Kevin spoke about how turners get their inspiration from their surroundings, i.e. natural forms, trees, leaves, plants, fabric design motifs, architecture, etc. He spoke of how the wood artist tried to emulate and/or embrace what he or she experienced and then integrate it into his/her work. He felt that our job is to be a communicator to the viewer through our work. The better organized and executed our work is, the more successful we will be in having people like and respond to our turnings. He showed slides of various pieces of wood art as examples of how artists tried to capture the feeling of swirling water or the texture of a sea urchin, etc.
He evaluated our turnings and made these observations:
- The finish should match the texture of the piece, i.e. use a matte finish with a rough or natural edge piece and shiny finishes with very smooth textured finish.
- All elements should relate together. Form, color, grain pattern, shape, foot vs. opening, the curve of the foot should complement the curve near the opening, etc. Where different woods are used, the form should continue across the joint without a break or offset. Avoid abrupt steps or changes unless these steps are a deliberate part of the design. If highly contrasted woods are used (ebony and maple for example), it may be better to “balance” the piece by putting some on the bottom as well as at the top.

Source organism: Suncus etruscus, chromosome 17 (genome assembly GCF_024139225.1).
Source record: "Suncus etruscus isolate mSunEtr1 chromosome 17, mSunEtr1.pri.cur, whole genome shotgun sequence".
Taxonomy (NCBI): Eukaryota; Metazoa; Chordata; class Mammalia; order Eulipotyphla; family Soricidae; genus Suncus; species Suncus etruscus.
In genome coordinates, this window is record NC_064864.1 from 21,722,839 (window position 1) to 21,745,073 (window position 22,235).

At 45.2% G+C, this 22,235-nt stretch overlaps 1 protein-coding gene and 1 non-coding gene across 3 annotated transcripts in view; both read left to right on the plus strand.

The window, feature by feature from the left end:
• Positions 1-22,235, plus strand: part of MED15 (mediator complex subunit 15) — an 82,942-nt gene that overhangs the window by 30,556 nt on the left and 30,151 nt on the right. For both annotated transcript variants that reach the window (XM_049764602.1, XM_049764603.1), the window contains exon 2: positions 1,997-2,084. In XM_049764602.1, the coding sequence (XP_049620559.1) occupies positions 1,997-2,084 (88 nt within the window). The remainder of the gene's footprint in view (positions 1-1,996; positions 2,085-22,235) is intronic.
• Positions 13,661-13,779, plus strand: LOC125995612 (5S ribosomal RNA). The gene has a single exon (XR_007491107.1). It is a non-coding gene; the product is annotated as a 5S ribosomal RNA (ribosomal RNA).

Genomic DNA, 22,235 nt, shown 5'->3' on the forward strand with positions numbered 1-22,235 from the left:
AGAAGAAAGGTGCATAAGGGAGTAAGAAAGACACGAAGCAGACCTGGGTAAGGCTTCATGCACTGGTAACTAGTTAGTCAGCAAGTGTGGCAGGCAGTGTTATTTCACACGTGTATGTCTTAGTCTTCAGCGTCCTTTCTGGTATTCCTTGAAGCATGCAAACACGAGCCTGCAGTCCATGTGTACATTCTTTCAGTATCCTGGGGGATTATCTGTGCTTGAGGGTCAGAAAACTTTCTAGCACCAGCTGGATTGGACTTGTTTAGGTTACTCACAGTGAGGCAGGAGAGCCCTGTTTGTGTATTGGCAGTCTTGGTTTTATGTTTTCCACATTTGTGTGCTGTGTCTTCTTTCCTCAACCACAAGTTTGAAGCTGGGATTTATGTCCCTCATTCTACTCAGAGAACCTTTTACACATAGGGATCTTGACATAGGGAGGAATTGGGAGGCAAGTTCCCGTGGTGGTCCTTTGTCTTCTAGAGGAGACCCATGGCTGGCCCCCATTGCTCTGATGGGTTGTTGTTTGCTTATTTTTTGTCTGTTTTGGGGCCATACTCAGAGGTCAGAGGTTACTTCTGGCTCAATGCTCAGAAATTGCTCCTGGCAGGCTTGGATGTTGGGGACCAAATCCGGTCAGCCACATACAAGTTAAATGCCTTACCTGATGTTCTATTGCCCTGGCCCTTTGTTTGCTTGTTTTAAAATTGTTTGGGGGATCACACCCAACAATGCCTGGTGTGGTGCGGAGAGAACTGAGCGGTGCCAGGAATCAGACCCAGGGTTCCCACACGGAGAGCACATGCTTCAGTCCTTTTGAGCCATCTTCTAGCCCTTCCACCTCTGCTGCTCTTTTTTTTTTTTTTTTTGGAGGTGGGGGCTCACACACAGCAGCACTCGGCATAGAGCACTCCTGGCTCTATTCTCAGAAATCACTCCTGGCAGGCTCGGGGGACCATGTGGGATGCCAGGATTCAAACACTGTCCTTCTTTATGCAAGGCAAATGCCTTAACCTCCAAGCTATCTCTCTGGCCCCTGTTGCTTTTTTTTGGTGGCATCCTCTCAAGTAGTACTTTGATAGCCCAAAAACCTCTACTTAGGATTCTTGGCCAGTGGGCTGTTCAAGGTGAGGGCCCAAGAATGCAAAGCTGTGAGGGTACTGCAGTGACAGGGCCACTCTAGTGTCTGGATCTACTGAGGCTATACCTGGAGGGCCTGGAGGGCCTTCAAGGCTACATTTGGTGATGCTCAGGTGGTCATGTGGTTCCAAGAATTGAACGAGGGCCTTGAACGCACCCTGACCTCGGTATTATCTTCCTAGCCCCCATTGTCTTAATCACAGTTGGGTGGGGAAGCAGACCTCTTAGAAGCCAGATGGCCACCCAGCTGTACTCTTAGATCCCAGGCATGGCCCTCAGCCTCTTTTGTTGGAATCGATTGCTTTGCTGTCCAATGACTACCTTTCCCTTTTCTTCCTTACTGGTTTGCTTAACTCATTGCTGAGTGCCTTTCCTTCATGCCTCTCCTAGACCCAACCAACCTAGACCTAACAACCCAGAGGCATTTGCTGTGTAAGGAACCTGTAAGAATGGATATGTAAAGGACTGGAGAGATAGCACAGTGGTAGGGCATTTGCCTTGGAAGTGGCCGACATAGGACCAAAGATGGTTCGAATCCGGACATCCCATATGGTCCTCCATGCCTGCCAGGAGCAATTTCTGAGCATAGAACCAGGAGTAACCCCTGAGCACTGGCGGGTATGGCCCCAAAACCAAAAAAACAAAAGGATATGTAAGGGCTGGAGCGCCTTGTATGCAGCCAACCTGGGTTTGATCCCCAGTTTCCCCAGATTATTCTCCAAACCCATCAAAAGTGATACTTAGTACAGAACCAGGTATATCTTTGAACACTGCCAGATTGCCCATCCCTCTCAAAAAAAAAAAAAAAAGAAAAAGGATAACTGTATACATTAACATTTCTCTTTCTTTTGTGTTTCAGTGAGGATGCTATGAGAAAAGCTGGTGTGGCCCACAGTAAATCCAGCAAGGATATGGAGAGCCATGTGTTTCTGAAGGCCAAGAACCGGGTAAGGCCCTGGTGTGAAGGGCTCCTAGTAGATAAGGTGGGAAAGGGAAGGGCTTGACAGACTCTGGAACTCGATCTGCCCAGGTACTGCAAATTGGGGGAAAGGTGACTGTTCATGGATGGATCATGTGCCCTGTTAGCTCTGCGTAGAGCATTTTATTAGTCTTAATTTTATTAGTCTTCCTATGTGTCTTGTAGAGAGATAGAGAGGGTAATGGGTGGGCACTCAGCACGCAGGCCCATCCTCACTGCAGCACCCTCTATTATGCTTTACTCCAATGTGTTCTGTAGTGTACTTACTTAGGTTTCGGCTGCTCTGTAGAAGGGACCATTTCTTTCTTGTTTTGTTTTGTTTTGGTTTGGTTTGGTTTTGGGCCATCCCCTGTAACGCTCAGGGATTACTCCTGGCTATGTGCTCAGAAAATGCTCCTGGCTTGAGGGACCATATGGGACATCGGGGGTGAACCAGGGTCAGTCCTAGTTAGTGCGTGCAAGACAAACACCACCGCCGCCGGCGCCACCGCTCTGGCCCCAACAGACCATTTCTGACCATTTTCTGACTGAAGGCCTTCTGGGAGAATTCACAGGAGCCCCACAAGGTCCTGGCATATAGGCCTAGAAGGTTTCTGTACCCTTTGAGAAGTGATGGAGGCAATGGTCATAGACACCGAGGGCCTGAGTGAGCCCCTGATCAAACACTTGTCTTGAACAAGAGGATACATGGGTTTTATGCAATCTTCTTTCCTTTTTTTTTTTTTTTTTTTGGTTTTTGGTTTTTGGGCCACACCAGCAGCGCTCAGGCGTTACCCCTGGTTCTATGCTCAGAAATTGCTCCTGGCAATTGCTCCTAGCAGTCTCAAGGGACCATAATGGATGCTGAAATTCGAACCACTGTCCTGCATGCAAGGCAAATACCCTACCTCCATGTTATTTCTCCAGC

- Typically, most turnings need a “pedestal” to provide “lift” to a piece. Most pieces are enhanced if the turning has a small foot. Unless this is your deliberate design feature, try to avoid having the major diameter of the bowl at its base since it will appear to be “heavy”.
- “Form follows Function.” For utilitarian bowls, the base should be relatively large so the bowl isn’t tipsy. For esthetic pieces, the base can be very small.
- If a color or other ornamentation is going to be used with a turning, the color selected should harmonize with the natural wood color. Black is a safe color for most light woods.